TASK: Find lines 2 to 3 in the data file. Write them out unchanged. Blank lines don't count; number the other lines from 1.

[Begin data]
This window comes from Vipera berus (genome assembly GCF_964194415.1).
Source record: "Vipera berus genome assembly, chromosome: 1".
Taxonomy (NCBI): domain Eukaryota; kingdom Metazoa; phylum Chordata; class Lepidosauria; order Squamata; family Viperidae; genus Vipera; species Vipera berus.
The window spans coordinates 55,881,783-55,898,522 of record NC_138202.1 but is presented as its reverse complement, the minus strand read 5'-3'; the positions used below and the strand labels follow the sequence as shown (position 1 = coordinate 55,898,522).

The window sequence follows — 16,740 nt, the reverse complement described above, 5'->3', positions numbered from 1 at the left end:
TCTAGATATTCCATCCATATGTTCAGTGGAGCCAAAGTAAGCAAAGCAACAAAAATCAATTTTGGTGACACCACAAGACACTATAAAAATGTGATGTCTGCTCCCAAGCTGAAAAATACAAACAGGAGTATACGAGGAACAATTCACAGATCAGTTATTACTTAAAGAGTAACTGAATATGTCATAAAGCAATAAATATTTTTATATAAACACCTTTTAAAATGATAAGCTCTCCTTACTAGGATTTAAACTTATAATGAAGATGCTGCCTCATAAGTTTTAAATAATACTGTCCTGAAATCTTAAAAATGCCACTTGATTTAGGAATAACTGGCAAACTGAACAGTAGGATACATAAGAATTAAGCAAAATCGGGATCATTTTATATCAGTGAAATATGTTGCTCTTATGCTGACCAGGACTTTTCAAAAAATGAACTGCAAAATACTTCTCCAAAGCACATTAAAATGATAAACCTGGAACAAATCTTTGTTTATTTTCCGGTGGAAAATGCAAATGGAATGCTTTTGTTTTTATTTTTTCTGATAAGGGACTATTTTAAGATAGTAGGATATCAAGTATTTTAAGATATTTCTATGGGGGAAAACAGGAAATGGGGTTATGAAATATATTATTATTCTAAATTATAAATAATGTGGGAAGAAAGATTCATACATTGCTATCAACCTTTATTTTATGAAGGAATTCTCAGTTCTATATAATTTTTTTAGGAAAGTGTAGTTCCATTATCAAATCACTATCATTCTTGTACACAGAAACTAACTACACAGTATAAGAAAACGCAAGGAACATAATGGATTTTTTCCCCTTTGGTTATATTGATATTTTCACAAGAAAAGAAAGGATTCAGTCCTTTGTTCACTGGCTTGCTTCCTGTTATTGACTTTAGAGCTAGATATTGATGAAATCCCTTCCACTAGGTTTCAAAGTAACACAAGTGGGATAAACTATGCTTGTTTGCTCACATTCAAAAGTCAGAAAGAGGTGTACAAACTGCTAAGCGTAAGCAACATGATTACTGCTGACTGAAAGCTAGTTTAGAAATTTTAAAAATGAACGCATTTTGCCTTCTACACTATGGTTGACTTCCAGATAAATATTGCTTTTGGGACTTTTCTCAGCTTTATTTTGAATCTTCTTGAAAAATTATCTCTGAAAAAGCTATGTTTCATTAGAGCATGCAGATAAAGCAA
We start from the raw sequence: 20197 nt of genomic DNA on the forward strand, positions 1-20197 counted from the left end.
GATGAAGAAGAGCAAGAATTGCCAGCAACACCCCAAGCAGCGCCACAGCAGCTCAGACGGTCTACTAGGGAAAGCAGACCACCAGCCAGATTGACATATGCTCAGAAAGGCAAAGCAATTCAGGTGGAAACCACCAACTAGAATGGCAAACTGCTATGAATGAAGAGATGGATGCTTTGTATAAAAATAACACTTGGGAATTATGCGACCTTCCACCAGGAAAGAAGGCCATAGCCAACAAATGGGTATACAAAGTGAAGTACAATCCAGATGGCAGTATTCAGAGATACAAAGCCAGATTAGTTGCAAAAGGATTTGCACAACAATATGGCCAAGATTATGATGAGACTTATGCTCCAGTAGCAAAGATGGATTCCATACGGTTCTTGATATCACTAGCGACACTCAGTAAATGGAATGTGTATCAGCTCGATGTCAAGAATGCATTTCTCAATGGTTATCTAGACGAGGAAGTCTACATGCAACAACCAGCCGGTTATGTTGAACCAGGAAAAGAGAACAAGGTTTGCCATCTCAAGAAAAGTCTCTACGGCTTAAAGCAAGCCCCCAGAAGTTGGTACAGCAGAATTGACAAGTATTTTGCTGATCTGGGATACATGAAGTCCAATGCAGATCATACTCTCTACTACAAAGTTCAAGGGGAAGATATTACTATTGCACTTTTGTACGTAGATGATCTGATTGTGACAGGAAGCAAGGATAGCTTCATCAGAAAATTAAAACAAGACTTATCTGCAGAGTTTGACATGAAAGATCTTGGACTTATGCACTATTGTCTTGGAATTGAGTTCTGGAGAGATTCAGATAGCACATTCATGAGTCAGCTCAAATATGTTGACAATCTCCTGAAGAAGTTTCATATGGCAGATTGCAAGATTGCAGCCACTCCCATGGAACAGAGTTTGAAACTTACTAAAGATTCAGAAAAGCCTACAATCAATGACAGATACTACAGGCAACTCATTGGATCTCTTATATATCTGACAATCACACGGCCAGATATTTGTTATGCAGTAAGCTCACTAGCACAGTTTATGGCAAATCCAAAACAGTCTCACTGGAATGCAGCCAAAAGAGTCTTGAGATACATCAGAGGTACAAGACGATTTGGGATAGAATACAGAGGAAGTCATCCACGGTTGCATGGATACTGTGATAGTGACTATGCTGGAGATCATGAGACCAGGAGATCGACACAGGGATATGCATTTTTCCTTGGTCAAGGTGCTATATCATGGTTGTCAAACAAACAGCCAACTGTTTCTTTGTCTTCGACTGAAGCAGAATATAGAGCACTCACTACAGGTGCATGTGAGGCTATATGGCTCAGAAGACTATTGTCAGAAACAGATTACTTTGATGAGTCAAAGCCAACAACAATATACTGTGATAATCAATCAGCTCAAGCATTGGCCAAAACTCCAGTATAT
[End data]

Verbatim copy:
Source record: "Vipera berus genome assembly, chromosome: 1".
Taxonomy (NCBI): domain Eukaryota; kingdom Metazoa; phylum Chordata; class Lepidosauria; order Squamata; family Viperidae; genus Vipera; species Vipera berus.